As Washington voters prepare to vote on charter schools again, advocates in Oregon wonder why their neighbors to the north are taking so long to see the merits of charters.
“Everybody in Oregon thinks Washington is a hopeless backwater,” says Rob Kremer, the state’s Republican Party treasurer. As a lobbyist, he helped shepherd Oregon’s charter school law through the Legislature in the 1990s.
But opponents in Washington say charters are yesterday’s answer to today’s complicated educational issues.
Tacoma School Board member Karen Vialle thinks Washingtonians who have been cautious on the charter issue have acted wisely. Approving charter schools now because everybody’s doing it, she says, “is a simplistic answer to a complex problem.”
If Washington Initiative 1240 passes, it would establish a charter school system that’s significantly different from Oregon’s.
While charters are still a contentious issue in Washington, parents around the nation have embraced them. Between 1999 and 2009, the number of students enrolled in public charter schools more than quadrupled, to 1.6 million, according to the National Center for Education Statistics.
Since Oregon’s first charter school opened in 1999, the number of charters in the state has steadily expanded and they now enroll about 4 percent of the state’s public school kids. Last year, there were 115 charter schools in Oregon; this year, there are 123.
“Charter schools have wiggled their way into the mainstream,” Kremer says. “I think charters are part of the fabric of public education in this country. A state that doesn’t have charters is threadbare.”
Some of the strongest critics of charters across the country have been teachers unions. Most charter teachers aren’t unionized, although there are exceptions. Oregon Education Association President Gail Rasmussen points to one example in the rural southern Oregon community of Prospect.
But like union officials in Washington, one of her biggest complaints about charters is that they dilute scarce education dollars by spreading them over more schools.
“We should be sure to invest every education dollar in a way that benefits every student,” Rasmussen says. “We should be fully funding schools so that all students are being helped.”
Dan Goldman, an administrator in the Tigard-Tualatin School District near Portland, says charters are the educational equivalent of secession.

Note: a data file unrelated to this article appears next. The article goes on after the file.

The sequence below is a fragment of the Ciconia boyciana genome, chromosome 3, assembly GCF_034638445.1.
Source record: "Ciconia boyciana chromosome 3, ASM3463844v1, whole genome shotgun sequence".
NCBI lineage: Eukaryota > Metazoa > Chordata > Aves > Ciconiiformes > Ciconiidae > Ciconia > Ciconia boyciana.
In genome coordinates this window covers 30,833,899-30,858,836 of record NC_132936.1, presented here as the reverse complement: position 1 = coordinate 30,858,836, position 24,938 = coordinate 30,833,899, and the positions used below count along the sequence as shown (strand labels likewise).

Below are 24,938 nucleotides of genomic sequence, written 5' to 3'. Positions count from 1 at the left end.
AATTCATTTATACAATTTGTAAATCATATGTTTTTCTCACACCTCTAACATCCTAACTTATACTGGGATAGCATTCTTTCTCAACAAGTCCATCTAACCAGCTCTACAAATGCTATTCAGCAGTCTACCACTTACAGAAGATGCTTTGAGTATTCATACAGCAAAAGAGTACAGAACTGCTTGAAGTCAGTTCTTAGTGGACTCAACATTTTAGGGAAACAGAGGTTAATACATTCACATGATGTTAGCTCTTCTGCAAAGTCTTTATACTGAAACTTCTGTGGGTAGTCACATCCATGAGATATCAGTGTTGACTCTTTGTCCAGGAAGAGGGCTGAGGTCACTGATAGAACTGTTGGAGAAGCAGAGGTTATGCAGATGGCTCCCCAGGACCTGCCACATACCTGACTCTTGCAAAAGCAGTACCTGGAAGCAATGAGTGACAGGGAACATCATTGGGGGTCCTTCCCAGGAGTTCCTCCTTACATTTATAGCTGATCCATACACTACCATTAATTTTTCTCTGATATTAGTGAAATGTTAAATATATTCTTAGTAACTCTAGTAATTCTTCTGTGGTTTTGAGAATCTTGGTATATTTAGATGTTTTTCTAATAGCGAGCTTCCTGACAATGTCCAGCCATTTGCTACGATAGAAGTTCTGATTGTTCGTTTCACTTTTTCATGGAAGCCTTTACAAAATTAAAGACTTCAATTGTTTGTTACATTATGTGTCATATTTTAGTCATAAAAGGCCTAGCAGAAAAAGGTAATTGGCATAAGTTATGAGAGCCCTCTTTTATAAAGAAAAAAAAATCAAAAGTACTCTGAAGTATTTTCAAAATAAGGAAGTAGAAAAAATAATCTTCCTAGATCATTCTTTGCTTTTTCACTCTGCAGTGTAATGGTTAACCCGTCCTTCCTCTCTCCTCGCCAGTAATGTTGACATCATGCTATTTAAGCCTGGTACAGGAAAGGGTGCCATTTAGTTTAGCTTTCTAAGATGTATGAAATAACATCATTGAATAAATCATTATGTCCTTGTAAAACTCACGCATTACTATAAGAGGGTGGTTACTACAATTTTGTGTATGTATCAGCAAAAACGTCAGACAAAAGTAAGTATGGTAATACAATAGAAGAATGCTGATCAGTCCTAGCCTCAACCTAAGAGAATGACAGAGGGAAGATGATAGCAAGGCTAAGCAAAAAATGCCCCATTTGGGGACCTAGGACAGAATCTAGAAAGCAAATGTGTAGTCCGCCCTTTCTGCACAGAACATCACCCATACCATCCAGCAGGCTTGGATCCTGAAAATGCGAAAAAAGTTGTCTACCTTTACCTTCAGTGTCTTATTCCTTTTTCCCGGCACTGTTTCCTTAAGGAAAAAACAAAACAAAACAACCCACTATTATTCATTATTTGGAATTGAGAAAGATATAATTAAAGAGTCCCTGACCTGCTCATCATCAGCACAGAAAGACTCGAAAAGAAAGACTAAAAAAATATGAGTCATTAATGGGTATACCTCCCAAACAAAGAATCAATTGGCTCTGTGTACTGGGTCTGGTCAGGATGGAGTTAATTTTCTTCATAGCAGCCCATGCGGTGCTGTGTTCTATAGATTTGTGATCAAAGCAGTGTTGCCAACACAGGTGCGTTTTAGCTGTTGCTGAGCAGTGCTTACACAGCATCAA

“If people feel that their local school district is not working, they have an option,” he says. “Every district has a school board. People need to come and demand more from their school board. And the school board needs to hold the administration accountable.”
And while charter boosters say their small schools have been laboratories for innovation, Rasmussen argues they’ve had mixed results on student achievement.
The Oregon Department of Education expects charter growth to continue, despite the challenges such schools face.
One of the biggest is money.
Under a formula that Kremer acknowledges was a political compromise, Oregon charters receive lower per-pupil funding from the state than traditional public schools. Most charters offering kindergarten through eighth grade get 80 percent of basic state funding that goes to traditional schools, and high schools get 95 percent. The remainder goes to the sponsoring school district, which is responsible for providing services such as special education to the charter school.
Washington’s I-1240, by contrast, says that charter schools would “receive funding based on student enrollment just like existing public schools.” It also says entities that authorize charter schools, such as local school districts, may not retain more than 4 percent of a charter’s annual funding to pay for administrative oversight.
While Oregon charters can negotiate with their sponsoring district for higher funding, most are unsuccessful, Oregon charter advocates say. Many charter schools apply for grants or do fundraising to make up the difference. Most make do with less.
Charter operators say it’s worth it. If they’re proved wrong, they say, the solution is simple: Parents will stop sending their kids, and the charter will close.
At least 34 Oregon charters have closed over the years, many due to financial instability. Others came to an end because their sponsoring school districts opted not to renew their contracts. Still others have been absorbed into district programs.
“Charter schools have the freedom to do things the right way,” says Don Crawford, executive director for Arthur Academy, which operates six Oregon charters. “And they also have the freedom to fail.”
Debbie Cafazzo: 253-597-8635 firstname.lastname@example.org